Tuesday, January 23, 2018

Kids and Medical Abuse

Are Kids Being Set Up for Medical Abuse?

By high school age, children should be prepared to visit their doctor alone.  They need to share information that they may not want their parents or another adult to hear.  This should be a relationship of trust where a young person can be treated with respect and dignity, can ask hard questions and disclose the most difficult concerns:  depression, sex, drugs etc.

Yet we live in a society where we too often hear “No medical professional wakes up in the morning wanting to harm their patients.” Obviously with the recent story of Dr. Larry Nassar molesting as many as 125 young girls, it is not true that we can always trust our clinician. 

Child abuse by medical professionals is not common, thank goodness, but it does happen. That’s just one reason why Pulse Center for Patient Safety Education & Advocacy goes into high schools and encourages young people to open up about their experiences and talk with each other about their patient/clinician relationships. 

“I had an early encounter with t­wo sisters who called their doctor ‘creepy’ during a teen discussion about medical care and preparing to see their doctor,” explains Ilene Corina, a patient safety advocate and educator for Pulse CPSEA.  “This experience disclosed problems in the relationship and I started teaching patient safety to young people with the support and guidance of qualified medical professionals.” 

Other topics Pulse CPSEA addresses with classes as early as middle school are preparing for the doctor’s visit with questions; appropriately and fully explaining symptoms for the best diagnosis; and medication safety. The presentation is fun and interactive and leaves classes recognizing the importance of becoming “Informed and Involved” patients.

To learn more about Pulse CPSEA and its school programs contact Ilene Corina (516) 579-4711 or e-mail icorina@pulsecenterforpatientsafety.org

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Sunday, January 7, 2018

So Far Away

Living Far Away 

The woman on the phone sounded very upset.  She said I was referred to her by a person I would rather not name but it was a prominent political figure’s staff member.  I assumed now that this would not be easy because if it were, the other person would have handled it and not referred this person to me.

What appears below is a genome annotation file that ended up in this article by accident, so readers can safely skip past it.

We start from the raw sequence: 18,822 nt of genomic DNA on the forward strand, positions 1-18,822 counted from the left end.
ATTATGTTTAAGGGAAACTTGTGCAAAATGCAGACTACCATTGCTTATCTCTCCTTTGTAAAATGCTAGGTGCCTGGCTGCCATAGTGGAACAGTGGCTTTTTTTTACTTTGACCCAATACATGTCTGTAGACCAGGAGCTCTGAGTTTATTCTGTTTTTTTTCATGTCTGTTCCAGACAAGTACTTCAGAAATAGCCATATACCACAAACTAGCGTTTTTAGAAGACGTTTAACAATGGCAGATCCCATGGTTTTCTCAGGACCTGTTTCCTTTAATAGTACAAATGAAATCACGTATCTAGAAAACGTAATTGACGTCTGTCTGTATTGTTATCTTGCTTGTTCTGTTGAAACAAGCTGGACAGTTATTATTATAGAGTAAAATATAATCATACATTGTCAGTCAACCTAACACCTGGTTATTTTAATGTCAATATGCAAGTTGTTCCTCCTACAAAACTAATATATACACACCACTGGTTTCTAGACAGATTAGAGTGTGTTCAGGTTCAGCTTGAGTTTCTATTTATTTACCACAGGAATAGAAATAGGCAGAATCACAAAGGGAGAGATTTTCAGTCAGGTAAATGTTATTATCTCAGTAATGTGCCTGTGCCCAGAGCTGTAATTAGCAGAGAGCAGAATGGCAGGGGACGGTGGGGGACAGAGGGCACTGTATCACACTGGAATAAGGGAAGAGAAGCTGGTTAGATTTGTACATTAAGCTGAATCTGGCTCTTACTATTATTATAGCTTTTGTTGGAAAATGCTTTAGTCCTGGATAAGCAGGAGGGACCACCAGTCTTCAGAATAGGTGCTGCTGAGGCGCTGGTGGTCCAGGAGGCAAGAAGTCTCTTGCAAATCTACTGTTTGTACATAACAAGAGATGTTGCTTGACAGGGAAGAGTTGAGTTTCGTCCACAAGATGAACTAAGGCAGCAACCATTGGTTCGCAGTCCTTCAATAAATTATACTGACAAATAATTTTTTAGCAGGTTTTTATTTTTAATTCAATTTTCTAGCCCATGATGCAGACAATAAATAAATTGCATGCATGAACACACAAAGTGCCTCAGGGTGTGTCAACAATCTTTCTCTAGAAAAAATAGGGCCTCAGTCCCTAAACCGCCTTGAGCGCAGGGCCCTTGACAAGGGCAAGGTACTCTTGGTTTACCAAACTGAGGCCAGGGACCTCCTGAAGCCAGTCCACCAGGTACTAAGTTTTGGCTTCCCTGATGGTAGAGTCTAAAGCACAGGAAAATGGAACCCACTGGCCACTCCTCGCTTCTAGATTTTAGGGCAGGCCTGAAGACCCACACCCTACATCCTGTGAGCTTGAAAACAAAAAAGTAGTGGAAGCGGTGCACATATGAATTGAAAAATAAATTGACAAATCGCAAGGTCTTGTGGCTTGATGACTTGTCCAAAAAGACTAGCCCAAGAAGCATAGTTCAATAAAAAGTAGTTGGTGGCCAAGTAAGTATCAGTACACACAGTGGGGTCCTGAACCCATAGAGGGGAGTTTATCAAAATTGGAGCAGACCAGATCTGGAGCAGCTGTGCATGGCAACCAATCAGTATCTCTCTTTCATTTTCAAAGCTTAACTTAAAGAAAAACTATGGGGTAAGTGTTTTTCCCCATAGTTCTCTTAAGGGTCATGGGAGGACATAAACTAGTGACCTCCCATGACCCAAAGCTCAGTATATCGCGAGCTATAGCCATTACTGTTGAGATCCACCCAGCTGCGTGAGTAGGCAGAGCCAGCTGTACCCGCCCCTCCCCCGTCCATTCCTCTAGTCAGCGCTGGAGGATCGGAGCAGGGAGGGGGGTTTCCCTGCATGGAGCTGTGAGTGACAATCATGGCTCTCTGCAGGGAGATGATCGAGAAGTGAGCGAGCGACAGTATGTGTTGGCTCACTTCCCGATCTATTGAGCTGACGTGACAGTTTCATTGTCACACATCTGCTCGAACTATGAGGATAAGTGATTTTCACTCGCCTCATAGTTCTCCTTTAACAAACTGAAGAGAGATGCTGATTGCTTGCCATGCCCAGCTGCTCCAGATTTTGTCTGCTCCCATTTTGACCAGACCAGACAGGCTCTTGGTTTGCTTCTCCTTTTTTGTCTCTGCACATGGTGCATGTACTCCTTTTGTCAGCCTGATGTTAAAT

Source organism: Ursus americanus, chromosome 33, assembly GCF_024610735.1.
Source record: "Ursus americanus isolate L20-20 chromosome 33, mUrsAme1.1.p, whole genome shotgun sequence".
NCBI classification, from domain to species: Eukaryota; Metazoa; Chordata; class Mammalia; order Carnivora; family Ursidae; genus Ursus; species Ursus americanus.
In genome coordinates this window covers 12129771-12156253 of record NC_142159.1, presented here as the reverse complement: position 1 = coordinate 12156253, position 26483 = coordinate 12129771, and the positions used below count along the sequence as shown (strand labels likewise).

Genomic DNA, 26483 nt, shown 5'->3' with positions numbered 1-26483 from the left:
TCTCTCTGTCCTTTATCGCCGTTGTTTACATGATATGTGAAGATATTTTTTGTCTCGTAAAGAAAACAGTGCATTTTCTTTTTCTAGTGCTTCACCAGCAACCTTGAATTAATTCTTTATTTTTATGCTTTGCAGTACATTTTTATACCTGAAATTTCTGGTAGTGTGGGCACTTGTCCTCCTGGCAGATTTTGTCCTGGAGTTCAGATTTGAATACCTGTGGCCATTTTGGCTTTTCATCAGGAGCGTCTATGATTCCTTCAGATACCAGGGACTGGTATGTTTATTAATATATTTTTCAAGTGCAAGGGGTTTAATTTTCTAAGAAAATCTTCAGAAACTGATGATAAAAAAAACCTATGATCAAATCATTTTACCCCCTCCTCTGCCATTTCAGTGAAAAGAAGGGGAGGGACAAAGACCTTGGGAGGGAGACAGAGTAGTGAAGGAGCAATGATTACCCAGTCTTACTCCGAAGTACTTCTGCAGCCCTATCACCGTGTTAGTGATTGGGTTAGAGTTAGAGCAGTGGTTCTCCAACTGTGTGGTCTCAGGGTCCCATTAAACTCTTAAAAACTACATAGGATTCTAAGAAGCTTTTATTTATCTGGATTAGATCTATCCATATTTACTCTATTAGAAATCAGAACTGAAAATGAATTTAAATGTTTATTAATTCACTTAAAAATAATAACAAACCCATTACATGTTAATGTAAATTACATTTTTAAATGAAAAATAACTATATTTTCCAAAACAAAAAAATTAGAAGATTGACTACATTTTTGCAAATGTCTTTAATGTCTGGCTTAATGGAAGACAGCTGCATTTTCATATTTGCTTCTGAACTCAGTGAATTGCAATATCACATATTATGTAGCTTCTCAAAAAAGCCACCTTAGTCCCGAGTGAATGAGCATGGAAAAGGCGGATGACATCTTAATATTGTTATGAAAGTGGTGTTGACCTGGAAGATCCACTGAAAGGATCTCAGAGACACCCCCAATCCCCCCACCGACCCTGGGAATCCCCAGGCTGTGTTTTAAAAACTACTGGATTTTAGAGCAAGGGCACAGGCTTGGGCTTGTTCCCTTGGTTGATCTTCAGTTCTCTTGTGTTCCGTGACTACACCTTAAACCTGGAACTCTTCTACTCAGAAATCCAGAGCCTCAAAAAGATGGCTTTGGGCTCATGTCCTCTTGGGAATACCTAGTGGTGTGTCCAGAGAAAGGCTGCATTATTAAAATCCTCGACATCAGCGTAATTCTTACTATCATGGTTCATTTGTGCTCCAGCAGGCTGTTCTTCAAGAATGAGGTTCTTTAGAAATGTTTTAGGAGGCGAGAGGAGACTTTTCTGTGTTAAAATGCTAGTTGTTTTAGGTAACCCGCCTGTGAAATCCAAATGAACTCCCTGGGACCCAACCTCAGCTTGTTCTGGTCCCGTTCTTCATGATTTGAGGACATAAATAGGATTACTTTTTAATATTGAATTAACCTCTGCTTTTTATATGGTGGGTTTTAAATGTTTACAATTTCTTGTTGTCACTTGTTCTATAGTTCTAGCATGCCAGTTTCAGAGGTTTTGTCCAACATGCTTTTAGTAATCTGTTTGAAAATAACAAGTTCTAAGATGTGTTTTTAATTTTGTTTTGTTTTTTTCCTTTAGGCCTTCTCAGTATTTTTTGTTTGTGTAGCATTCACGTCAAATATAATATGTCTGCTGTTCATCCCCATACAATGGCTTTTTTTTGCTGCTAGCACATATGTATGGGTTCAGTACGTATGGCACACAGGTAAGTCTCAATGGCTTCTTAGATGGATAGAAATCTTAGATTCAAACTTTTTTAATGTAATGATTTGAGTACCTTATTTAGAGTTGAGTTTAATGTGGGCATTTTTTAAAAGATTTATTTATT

The woman was calling about the care her mother was receiving in a local hospital.  I let her speak for about 10 minutes and when she took a breath, I said “you must be very angry over the care your mother is receiving.”  “Of course I am” she continued for another 5 minutes. 

Her elderly mother was alone in New York while the daughter on the phone was sick and also elderly in a state far away. I couldn’t blame her for the anger and frustration she must be feeling.  She explained that her mother has an infection and they refused giving her antibiotics.  She explained how much pain her mother is in and how she was not being cared for.  Over a period of three days of on-going phone calls which consisted of her telling me about her lack of finances her being black and nurses who don’t like “black people” her mother being alone and so far away, the long list of names of administrators, doctors and nurses she spoke to already and her mother’s dementia amongst other subjects, I finally had to ask “How can I help?”  She snapped back with “I don’t know, I was told to call you because this is what you do”.

I decided to go visit her mother.  I was well prepared for a serious concern of what I might find and my mind went in circles of how  I would handle it.  Upon entering her mother’s room, I noticed a small woman with her hair done in braids and a clean nightgown and clean bedding.  I checked her armband to be sure I had the correct person and asked her, her name.  The woman in the bed just stared at me.  I told her I was there to see how she was and her daughter was concerned.  She smiled.

The nurses aid came in and I introduced myself as a friend of her daughters and was just checking in.  I asked who does her hair in a braid so lovely on top of her head.  The nurses aid said they all take turns caring for her.  They seemed to genuinely like this patient.  The nurses aid, a black woman said she just ate. Yet there was no food on her face, her covers and she was clean. I asked about her infection and was told it is better.  I asked about antibiotics and was told she finished them.  The woman in the bed still wouldn’t talk so I scrubbed down a chair for myself and asked if I can sit with her.  She said “of course” with a smile.  We both laughed at the TV show she watched and at each commercial we talked a bit.  She said she was not in pain but didn’t know the plans for her future.

As a patient “safety” advocate my role is to be sure the patient isn’t in danger.  Of course I can’t guarantee the moment I left she wouldn’t be given the wrong medication or she wouldn’t try to get up and fall.  I did get to look for things like, was the nurse easily accessible and was the aid attentive.  Was the patient in clean sheets, well kept and was there antibacterial gel available and were the dispensers full. Did they wash before approaching the patient, were the floors clean and did they talk to the patient – and the patient next to her.  Most importantly, if this was my family member, would I be OK leaving her there.  If the answer is “yes” I can leave.  I left.

I called the daughter to report to her what I found.  I explained to the daughter that she is speaking so loud it’s hard to talk with her (she was yelling). 

Still the daughter was not happy with my report so we were able to move the conversation to the guilt she is feeling being so far away.